European Data Protection Board holds October plenary session

October 11, 2022

The EDPB has held its October plenary session.

Wish list of changes to national procedural law

During that meeting, it set out a list of provisions of national procedural law that it wishes to see harmonised at EU level to facilitate GDPR enforcement. This “wish list” is one of the key actions set out in the EDPB’s Vienna statement on enforcement cooperation. The EDPB has sent the list to the European Commission for its consideration.

The list addresses, among other things, the status and rights of the parties to the administrative procedures; procedural deadlines; requirements for admissibility or dismissal of complaints; investigative powers of data protection authorities; and the practical implementation of the cooperation procedure.

European Data Protection Seal

The EDPB also adopted an Opinion on the approval by the Board of Europrivacy certification criteria which were submitted by the Luxembourg data protection authority. This is the first European Data Protection seal by the EDPB under Article 42 (5) of the GDPR.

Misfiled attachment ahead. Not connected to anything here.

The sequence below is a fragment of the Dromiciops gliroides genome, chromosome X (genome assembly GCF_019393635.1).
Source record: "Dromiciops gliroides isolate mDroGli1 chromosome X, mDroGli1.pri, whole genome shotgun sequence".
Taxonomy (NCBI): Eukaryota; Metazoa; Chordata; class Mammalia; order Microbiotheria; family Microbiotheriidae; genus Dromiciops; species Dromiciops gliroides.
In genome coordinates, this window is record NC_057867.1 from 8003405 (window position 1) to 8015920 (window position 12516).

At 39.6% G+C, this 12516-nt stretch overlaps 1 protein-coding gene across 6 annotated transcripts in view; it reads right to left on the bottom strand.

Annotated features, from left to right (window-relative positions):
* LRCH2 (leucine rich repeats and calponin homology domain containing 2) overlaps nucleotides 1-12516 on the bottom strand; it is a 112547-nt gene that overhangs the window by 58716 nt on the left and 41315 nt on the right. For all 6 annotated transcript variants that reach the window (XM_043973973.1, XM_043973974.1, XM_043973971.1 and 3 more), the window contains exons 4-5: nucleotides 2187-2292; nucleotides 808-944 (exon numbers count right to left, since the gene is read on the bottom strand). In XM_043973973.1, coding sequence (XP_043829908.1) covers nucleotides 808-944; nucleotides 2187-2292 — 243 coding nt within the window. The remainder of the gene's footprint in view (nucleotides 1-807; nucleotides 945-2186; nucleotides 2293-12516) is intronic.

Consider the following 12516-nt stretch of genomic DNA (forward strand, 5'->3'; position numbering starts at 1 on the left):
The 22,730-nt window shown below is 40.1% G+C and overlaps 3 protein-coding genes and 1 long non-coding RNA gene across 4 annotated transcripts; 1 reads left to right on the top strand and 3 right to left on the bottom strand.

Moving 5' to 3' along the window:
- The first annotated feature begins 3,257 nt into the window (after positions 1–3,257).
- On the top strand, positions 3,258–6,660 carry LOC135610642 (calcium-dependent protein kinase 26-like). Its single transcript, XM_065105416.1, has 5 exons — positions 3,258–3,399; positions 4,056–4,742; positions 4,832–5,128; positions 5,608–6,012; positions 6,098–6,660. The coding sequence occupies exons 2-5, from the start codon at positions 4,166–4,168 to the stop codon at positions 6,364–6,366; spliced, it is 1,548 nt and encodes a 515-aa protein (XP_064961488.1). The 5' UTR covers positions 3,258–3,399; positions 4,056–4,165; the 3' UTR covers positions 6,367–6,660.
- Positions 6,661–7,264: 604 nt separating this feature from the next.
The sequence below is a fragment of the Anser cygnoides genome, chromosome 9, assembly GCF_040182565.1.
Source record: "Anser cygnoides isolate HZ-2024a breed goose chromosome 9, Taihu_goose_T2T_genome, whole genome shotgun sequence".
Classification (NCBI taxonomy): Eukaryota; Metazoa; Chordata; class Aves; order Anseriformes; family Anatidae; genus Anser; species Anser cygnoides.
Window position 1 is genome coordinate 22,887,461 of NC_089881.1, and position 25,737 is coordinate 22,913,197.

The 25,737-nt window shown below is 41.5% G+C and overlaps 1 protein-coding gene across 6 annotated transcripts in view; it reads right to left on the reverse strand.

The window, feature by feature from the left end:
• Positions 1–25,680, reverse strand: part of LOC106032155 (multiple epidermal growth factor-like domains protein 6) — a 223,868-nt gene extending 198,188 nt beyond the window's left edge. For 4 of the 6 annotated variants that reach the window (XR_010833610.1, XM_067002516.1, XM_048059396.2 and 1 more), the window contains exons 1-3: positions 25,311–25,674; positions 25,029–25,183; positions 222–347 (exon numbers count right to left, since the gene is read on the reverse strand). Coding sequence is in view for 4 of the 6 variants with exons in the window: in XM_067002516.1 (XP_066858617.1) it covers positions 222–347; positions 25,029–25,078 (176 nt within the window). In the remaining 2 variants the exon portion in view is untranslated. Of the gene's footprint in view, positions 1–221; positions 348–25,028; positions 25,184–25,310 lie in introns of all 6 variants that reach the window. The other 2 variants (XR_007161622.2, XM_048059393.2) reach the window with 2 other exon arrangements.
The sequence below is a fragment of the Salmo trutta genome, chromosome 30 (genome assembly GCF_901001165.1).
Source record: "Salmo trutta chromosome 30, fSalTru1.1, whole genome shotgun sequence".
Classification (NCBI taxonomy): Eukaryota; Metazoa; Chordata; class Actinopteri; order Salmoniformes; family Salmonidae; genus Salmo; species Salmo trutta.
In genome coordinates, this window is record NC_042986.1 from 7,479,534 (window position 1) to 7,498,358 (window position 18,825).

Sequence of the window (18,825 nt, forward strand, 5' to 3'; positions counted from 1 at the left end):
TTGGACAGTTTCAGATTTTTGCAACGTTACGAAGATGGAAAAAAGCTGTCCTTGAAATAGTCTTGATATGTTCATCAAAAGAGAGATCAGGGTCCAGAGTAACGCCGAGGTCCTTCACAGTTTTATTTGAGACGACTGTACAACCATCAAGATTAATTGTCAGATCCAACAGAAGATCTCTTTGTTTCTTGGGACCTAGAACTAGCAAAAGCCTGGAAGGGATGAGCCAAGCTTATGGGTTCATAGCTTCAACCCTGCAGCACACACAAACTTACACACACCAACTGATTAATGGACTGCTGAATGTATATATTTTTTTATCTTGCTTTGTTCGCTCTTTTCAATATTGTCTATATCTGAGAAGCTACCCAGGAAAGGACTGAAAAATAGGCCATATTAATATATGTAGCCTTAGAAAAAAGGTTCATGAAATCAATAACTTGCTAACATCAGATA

The Europrivacy certification mechanism is a general scheme that targets a large range of different processing operations performed by both controllers and processors from various sectors. The scheme includes specific criteria that make it scalable and applicable to specific processing operations or sectors of activity.

The EDPB says that this approval is another step towards greater GDPR compliance. Certification under the Data Protection Seal is valid in all EU member states. It allows different controllers and processors in different countries to achieve the same level of compliance for similar processing operations.

Digital Euro

Finally, the EDPB adopted a statement on the digital euro. In its statement, the EDPB reiterates the importance of ensuring privacy and data protection by design and by default in this project.

The EDPB cautions against the use of systematic validation and tracing of all transactions in digital euros. In this respect, the EDPB recommends that the digital euro is made available both online and offline, along a threshold below which no tracing is possible, to allow full anonymity of daily transactions. Finally, the EDPB calls on the European Central Bank and the European Commission to enhance public debate on the digital euro project to ensure it meets the highest standards of privacy and data protection.